Zach Ertz

Why this Eagles package looks built to give Bill Belichick's defense headaches

Why this Eagles package looks built to give Bill Belichick's defense headaches

FOXBORO — Typically the number 12 is one that elicits happy memories for football fans in New England. But those two digits arranged in that order could be what has Patriots supporters scattered throughout region ripping follicles from their skulls this weekend.

As things stand right now, the Patriots defense is looking at its second consecutive game where an opponent's offense has the ability to deploy a particularly annoying personnel package.

Against the Ravens in Week 9, it was a three tight end grouping that made an already-challenging Lamar Jackson-driven run scheme even more so. This week, the Patriots could have their hands full when they see Eagles 12 personnel packages — one back, two tight ends, two receivers — in Philadelphia.

The answer as to why is simple enough: A) No team runs more "12" than the Eagles with their tight end duo of Zach Ertz and Dallas Goedert, and B) no team has had more trouble against "12" over the course of the last month than the Patriots.

According to Sharp Football Stats, the Eagles have used two tight ends on 40 percent of their plays this season, significantly more than the next heaviest "12" team (Houston, 33 percent). That number has seen a real uptick over Philly's last two games, wins over the Bills and Eagles, as they've gone with two tight ends on 58 percent of their snaps. 

"I think they play two tight ends more than any other team in the league," Bill Belichick said Wednesday. "Those two guys play a lot. It's usually Ertz in 11 personnel, but not always. Goedert plays in there a decent amount. Obviously they're both on the field when they go to 12.

"I would say they're interchangeable. They move guys around to different spots. I would say [Goedert] plays a little more tight end than Ertz does. But they both play it. They both can extend outside and in the slot. They play off each other ... they're versatile. They're obviously smart. They can do several different things and run the same play from different formations and different looks so it's the same but it doesn't really look the same to the defense."

While the Eagles haven't been tremendously successful with "12" over the last two weeks — they averaged 6.3 yards per pass attempt and 3.4 yards per carry against good defenses from Chicago and Buffalo — overall it's been productive for them. For the season, with "12," they've averaged 7.2 yards per pass attempt and 4.2 yards per carry. Both of those numbers are better than what the Eagles have produced with "11," their other primary package (6.6 yards per attempt, 4.1 yards per carry).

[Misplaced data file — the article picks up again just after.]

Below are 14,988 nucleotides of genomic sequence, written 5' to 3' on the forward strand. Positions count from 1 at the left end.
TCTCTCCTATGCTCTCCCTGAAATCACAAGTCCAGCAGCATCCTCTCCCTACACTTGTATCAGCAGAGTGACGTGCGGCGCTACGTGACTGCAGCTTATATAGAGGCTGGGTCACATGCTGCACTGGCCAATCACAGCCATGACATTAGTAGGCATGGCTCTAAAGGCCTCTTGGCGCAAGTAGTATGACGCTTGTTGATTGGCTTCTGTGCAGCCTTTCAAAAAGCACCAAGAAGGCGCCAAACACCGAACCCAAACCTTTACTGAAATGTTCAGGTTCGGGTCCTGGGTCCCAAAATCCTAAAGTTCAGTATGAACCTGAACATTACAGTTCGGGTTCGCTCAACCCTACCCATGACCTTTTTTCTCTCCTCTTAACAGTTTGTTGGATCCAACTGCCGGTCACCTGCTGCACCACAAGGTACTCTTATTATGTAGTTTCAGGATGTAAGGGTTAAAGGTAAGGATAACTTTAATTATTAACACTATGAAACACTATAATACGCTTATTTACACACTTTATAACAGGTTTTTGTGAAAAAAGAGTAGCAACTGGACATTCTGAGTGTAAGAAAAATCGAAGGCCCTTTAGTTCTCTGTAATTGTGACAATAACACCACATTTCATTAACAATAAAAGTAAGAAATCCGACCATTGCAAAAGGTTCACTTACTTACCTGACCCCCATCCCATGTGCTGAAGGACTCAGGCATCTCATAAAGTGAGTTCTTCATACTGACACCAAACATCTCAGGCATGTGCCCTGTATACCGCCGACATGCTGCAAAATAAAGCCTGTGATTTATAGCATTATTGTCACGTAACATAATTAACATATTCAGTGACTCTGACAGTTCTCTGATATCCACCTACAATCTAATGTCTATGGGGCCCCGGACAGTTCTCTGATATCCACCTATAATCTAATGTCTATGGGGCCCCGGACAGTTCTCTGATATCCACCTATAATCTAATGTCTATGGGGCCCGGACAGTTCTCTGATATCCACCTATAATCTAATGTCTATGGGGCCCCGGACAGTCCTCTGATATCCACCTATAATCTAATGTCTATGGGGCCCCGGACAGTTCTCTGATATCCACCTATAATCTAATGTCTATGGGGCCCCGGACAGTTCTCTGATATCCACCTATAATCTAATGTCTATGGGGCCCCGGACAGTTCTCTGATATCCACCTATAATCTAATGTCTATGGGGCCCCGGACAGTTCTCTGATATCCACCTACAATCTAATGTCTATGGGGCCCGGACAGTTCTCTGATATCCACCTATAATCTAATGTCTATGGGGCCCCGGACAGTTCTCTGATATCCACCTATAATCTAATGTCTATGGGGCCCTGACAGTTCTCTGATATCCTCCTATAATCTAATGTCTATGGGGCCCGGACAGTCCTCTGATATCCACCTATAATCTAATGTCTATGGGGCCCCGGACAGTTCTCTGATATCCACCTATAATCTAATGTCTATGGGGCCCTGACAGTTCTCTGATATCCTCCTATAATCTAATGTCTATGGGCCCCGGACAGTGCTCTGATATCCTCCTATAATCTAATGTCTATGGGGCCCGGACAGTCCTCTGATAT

Even with only reasonable success out of their two tight end packages lately, there are a couple of reasons the Eagles would make "12" a staple of their game plan on Sunday. 

First, their receiving group is one of the least productive in football. They recently signed veteran Jordan Matthews off the street to help a group that doesn't have a player in the NFL's top 50 of Pro Football Focus' yards per route run metric. Alshon Jefferey — who's "day-to-day" with an ankle injury, according to coach Doug Pederson — has been their most efficient receiver at No. 56 in the yards per route run category. Nelson Agholor is next at No. 80. Getting an extra tight end on the field to replace a wideout is, with this group of receivers, addition by subtraction. 

Second, the Patriots have had particular difficulty against teams that have used multiple tight ends lately. Going back to a Monday Night Football matchup with the Jets in Week 7, the Patriots have allowed a staggering 86 percent success rate, worst in football, in the 21 plays they've seen 12 personnel. In that time, they're allowing a 142.4 passer rating, 9.2 yards per pass attempt and 6.7 yards per carry against those looks. 

That's a relatively small sample size, but it includes plays like Demetrius Harris' 21-yard touchdown for Cleveland in Week 8, and Nick Boyle's five-yard touchdown in Baltimore in Week 9.

Further complicating the picture for the Patriots is that the Eagles tight end pair of Ertz and Goedert is the best they've faced from a receiving-talent perspective. Ertz has made the Pro Bowl each of the last two seasons and recorded 116 catches in 2018. Goedert was a second-round pick in 2018 out of South Dakota State. His player comparison at the time, as determined by NFL.com draft analyst Lance Zierlein? Ertz.

"He's pretty good," Belichick said of Ertz. "He's really good at everything. In the passing game, man routes he can get open against a variety of defenders. He's a tough guy to match up against. He's got a good feel in zone coverage for spacing, when to do the right thing, when to slow down, when to speed up, when to go behind or in front of, how to adjust his routes and so forth. 

"He's a really good player. They move him around a lot. He's in a lot of different positions. Until they come out of the huddle, it's hard to really know where he's going to be. Sometimes he lines up at the tight end, traditional location, but not a high percentage of the time. He's in different spots. They use a couple different personnel groups so you have to find him within each group. He's a good player."

The Patriots have had to deal with Ertz before. He was targeted nine times in Super Bowl LII, catching seven for 67 yards and a touchdown. Patriots coverage plans were out of sorts that day — they didn't play one of their starting corners, you'll remember — but Devin McCourty saw Ertz quite a bit, holding him to two catches on four targets for 13 yards, with one of those targets resulting in a late-game touchdown.